71more than 7.8 billion tonnes. This is equivalent to more than one tonne of plastic for every
    72person alive today.  Of the global plastic produced over the period from 1950 to 2015:
    7355% straight to landfill, 30% was still in use, 8% was incinerated, 6-7% was recycled. Of
    745.8 billion tonnes of plastic no longer in use approximately only 9% was recycled[13],
    75whereas the global plastic waste in 2010 was 275 million tonnes.  Whereas this leads to
    76severe impact on ecosystems and wildlife.
  • 77that around 90 % of Europeans living in cities are exposed to pollutants at concentrations
    78higher than the air quality levels deemed harmful, having been estimated to reduce life
    79expectancy in the EU by more than eight months[14].

80Whereas:

  • 81the EU committed itself to play a global leadership role in tackling climate change, but
    82needs now more than ever to step up its commitment and lead by example in order to
    83address its impact, as well as marine pollution and sustainable development.
    • 84free individual choices on a functioning market and international co-operation are 
      85fundamental for reaching sustainable development.
    • 86the EU has developed the world's largest company-level scheme for trading in
      87emissions of CO2, creating business opportunities for EU companies for
      88low-carbon goods and services.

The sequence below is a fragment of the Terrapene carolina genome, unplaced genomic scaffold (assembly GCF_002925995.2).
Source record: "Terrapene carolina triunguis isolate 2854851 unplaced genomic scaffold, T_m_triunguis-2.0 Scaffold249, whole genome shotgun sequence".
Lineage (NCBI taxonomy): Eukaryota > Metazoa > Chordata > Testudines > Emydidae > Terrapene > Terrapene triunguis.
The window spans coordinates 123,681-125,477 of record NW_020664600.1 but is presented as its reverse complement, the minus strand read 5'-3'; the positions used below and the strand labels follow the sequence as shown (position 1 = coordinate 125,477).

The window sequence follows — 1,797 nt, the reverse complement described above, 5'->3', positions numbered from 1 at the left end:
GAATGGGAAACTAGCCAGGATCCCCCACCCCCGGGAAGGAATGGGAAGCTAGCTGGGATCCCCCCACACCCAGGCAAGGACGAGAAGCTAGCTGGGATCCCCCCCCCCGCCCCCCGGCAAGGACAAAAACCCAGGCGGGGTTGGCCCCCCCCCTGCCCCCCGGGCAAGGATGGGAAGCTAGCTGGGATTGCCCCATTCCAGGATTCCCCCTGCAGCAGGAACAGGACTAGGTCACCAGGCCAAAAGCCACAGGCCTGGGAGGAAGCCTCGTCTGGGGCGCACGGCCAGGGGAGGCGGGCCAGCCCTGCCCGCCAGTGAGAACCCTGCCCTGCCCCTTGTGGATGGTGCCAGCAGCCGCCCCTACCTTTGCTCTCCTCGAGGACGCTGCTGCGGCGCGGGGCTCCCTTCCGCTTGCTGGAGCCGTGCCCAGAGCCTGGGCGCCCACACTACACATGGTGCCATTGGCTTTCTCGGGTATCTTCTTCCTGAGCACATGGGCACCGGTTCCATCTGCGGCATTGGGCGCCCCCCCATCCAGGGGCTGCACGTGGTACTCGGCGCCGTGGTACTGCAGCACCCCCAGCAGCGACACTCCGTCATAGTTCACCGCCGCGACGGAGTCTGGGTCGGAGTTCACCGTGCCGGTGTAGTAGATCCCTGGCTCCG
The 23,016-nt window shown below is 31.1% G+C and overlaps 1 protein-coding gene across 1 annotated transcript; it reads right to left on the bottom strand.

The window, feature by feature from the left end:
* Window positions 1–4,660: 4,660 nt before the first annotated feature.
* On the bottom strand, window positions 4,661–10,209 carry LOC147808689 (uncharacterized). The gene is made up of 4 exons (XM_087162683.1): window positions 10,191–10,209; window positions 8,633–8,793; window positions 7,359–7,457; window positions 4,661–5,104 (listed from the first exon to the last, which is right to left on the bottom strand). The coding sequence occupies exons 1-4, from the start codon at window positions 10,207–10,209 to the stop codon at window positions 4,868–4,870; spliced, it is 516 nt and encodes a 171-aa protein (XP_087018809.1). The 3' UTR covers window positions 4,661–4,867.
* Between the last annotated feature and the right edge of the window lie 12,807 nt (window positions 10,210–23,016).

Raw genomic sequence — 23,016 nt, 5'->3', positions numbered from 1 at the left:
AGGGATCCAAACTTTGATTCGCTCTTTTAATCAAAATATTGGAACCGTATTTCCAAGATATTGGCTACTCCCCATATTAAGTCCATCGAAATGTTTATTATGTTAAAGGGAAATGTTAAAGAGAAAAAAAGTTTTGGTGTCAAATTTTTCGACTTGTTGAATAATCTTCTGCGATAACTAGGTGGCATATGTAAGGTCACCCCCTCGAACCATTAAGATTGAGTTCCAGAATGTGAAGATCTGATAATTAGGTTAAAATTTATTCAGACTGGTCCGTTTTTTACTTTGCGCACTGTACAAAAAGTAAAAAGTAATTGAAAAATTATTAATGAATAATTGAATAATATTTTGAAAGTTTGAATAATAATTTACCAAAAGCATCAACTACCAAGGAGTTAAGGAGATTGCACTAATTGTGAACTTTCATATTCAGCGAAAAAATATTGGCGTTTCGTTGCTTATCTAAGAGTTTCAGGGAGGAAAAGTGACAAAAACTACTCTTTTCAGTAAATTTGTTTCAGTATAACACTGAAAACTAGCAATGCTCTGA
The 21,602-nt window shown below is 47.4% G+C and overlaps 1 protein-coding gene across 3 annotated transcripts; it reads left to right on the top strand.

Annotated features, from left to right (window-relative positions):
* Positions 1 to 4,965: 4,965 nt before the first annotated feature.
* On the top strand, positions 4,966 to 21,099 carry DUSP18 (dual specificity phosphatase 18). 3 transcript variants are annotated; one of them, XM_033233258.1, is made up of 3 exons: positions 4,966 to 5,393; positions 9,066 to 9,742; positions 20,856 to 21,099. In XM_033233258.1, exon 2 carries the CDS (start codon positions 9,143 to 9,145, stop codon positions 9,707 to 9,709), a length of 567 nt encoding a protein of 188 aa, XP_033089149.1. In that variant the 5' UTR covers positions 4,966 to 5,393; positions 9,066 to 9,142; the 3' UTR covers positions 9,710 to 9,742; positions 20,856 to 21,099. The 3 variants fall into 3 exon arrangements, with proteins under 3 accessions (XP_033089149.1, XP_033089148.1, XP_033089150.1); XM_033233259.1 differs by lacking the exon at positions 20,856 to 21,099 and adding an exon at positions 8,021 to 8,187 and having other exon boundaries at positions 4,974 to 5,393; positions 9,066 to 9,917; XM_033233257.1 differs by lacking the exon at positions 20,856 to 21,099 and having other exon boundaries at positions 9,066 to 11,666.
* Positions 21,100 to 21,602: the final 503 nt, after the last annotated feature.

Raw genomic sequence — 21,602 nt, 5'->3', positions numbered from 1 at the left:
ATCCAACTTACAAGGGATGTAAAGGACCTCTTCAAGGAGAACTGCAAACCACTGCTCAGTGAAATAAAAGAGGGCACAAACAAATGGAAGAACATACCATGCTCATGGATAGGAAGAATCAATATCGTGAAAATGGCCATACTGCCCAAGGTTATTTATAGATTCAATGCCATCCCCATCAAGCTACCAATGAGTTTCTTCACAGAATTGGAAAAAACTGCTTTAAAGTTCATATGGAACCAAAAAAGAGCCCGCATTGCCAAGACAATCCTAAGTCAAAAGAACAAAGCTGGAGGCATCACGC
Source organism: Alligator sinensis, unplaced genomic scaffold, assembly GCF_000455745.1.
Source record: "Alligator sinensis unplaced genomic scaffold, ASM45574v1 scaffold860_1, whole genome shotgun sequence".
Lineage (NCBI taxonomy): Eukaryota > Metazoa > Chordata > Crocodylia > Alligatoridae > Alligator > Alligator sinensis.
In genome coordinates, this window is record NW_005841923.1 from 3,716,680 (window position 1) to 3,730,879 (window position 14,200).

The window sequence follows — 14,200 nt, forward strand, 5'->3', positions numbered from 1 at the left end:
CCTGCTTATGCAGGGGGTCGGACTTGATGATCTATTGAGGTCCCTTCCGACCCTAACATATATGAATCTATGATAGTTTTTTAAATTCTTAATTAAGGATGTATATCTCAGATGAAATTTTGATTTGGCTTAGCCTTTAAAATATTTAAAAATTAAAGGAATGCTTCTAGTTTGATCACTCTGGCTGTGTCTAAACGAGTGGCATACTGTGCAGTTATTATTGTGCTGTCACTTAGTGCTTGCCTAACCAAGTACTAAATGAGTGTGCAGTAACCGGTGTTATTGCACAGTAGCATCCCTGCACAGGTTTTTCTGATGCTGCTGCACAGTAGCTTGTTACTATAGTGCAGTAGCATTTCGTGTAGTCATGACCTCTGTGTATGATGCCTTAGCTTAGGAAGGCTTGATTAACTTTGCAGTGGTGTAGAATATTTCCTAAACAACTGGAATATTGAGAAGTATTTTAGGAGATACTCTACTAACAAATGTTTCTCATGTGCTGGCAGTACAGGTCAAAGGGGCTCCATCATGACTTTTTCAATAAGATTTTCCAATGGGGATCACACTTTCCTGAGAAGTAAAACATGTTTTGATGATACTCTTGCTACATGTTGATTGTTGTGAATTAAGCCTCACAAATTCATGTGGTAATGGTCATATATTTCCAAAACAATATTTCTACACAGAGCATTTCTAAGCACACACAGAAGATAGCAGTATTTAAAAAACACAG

• 89Youth engagement plays an essential role in climate policy, as it is the youth that
      90will have to face the results of the decisions of today.
    • 91insisting on guaranteeing a stronger environmental protection is a long-standing
      92priority for LYMEC.

93LYMEC calls its Member organisations, and the ALDE Party, ALDE Group members of the

94European Parliament and Liberal Prime ministers to insist on:

  • 95an urgent global response, to address climate change with more tangible actions,
    96research and investment to match the commitments made under the Paris Agreement.
    97Europe's leaders should ensure increased international cooperation, diplomatic pressure
    98and staying united on the efforts to tackle climate change, by achieving the targets of the
    99Agreement and the Sustainable Development Goals, especially as regards to the world's
    100major industrialized countries.
  • 101ensuring a smooth transition to EU's carbon neutral economy by 2050, as
    102envisaged by the European Commission in its strategic plan "A Clean planet for all". We
    103insist on a firm commitment and immediate practical steps to reducing EU's greenhouse
    104emissions by 55% by 2030, compared to the 1990 levels, and reaching net-zero
    105emissions by 2050.
  • 106making sure that all transport models contribute to the de-carbonization strategy.
    107We need a smart organization of the mobility network, increase in Europe's rail capacity,
    108support for the transition to low and zero-emissions vehicles and the appropriate